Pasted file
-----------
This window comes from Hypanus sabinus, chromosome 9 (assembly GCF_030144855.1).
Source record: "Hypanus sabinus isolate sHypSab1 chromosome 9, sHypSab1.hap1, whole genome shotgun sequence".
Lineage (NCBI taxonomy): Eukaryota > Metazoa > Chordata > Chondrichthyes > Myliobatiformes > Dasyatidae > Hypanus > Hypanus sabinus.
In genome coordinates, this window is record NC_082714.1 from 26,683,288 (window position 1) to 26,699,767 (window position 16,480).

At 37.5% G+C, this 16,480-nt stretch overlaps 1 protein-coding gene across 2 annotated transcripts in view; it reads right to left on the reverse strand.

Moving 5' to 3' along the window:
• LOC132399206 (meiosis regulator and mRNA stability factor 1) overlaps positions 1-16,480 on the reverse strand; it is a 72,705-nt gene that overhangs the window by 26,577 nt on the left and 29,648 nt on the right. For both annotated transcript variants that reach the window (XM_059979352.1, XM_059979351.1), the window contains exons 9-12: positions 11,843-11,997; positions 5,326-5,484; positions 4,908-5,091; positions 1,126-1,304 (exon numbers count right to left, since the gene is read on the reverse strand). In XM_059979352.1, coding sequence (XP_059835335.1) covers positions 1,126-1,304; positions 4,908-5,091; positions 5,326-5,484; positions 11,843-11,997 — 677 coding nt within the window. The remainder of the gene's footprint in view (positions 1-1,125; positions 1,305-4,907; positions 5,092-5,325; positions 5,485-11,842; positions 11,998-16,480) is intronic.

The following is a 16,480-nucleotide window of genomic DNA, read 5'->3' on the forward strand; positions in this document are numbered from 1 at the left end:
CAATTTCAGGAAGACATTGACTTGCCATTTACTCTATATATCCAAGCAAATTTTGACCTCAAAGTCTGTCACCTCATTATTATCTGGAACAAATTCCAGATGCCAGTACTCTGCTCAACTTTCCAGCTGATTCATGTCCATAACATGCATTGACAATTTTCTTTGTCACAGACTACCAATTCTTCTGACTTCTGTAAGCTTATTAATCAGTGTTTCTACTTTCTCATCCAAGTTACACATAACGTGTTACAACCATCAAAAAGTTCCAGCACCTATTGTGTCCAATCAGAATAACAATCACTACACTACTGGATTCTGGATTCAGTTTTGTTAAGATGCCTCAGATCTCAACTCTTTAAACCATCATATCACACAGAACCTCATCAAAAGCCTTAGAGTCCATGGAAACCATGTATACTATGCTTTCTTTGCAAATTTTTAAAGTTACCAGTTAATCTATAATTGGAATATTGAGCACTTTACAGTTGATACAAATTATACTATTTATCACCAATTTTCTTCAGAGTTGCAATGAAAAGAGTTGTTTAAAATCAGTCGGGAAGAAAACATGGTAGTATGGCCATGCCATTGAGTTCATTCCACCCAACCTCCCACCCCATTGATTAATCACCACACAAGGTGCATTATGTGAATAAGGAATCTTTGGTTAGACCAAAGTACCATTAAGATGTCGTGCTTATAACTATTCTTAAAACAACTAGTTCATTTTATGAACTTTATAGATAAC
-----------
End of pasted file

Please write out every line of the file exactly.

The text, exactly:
This window comes from Hypanus sabinus, chromosome 9 (assembly GCF_030144855.1).
Source record: "Hypanus sabinus isolate sHypSab1 chromosome 9, sHypSab1.hap1, whole genome shotgun sequence".
Lineage (NCBI taxonomy): Eukaryota > Metazoa > Chordata > Chondrichthyes > Myliobatiformes > Dasyatidae > Hypanus > Hypanus sabinus.
In genome coordinates, this window is record NC_082714.1 from 26,683,288 (window position 1) to 26,699,767 (window position 16,480).

At 37.5% G+C, this 16,480-nt stretch overlaps 1 protein-coding gene across 2 annotated transcripts in view; it reads right to left on the reverse strand.

Moving 5' to 3' along the window:
• LOC132399206 (meiosis regulator and mRNA stability factor 1) overlaps positions 1-16,480 on the reverse strand; it is a 72,705-nt gene that overhangs the window by 26,577 nt on the left and 29,648 nt on the right. For both annotated transcript variants that reach the window (XM_059979352.1, XM_059979351.1), the window contains exons 9-12: positions 11,843-11,997; positions 5,326-5,484; positions 4,908-5,091; positions 1,126-1,304 (exon numbers count right to left, since the gene is read on the reverse strand). In XM_059979352.1, coding sequence (XP_059835335.1) covers positions 1,126-1,304; positions 4,908-5,091; positions 5,326-5,484; positions 11,843-11,997 — 677 coding nt within the window. The remainder of the gene's footprint in view (positions 1-1,125; positions 1,305-4,907; positions 5,092-5,325; positions 5,485-11,842; positions 11,998-16,480) is intronic.

The following is a 16,480-nucleotide window of genomic DNA, read 5'->3' on the forward strand; positions in this document are numbered from 1 at the left end:
CAATTTCAGGAAGACATTGACTTGCCATTTACTCTATATATCCAAGCAAATTTTGACCTCAAAGTCTGTCACCTCATTATTATCTGGAACAAATTCCAGATGCCAGTACTCTGCTCAACTTTCCAGCTGATTCATGTCCATAACATGCATTGACAATTTTCTTTGTCACAGACTACCAATTCTTCTGACTTCTGTAAGCTTATTAATCAGTGTTTCTACTTTCTCATCCAAGTTACACATAACGTGTTACAACCATCAAAAAGTTCCAGCACCTATTGTGTCCAATCAGAATAACAATCACTACACTACTGGATTCTGGATTCAGTTTTGTTAAGATGCCTCAGATCTCAACTCTTTAAACCATCATATCACACAGAACCTCATCAAAAGCCTTAGAGTCCATGGAAACCATGTATACTATGCTTTCTTTGCAAATTTTTAAAGTTACCAGTTAATCTATAATTGGAATATTGAGCACTTTACAGTTGATACAAATTATACTATTTATCACCAATTTTCTTCAGAGTTGCAATGAAAAGAGTTGTTTAAAATCAGTCGGGAAGAAAACATGGTAGTATGGCCATGCCATTGAGTTCATTCCACCCAACCTCCCACCCCATTGATTAATCACCACACAAGGTGCATTATGTGAATAAGGAATCTTTGGTTAGACCAAAGTACCATTAAGATGTCGTGCTTATAACTATTCTTAAAACAACTAGTTCATTTTATGAACTTTATAGATAAC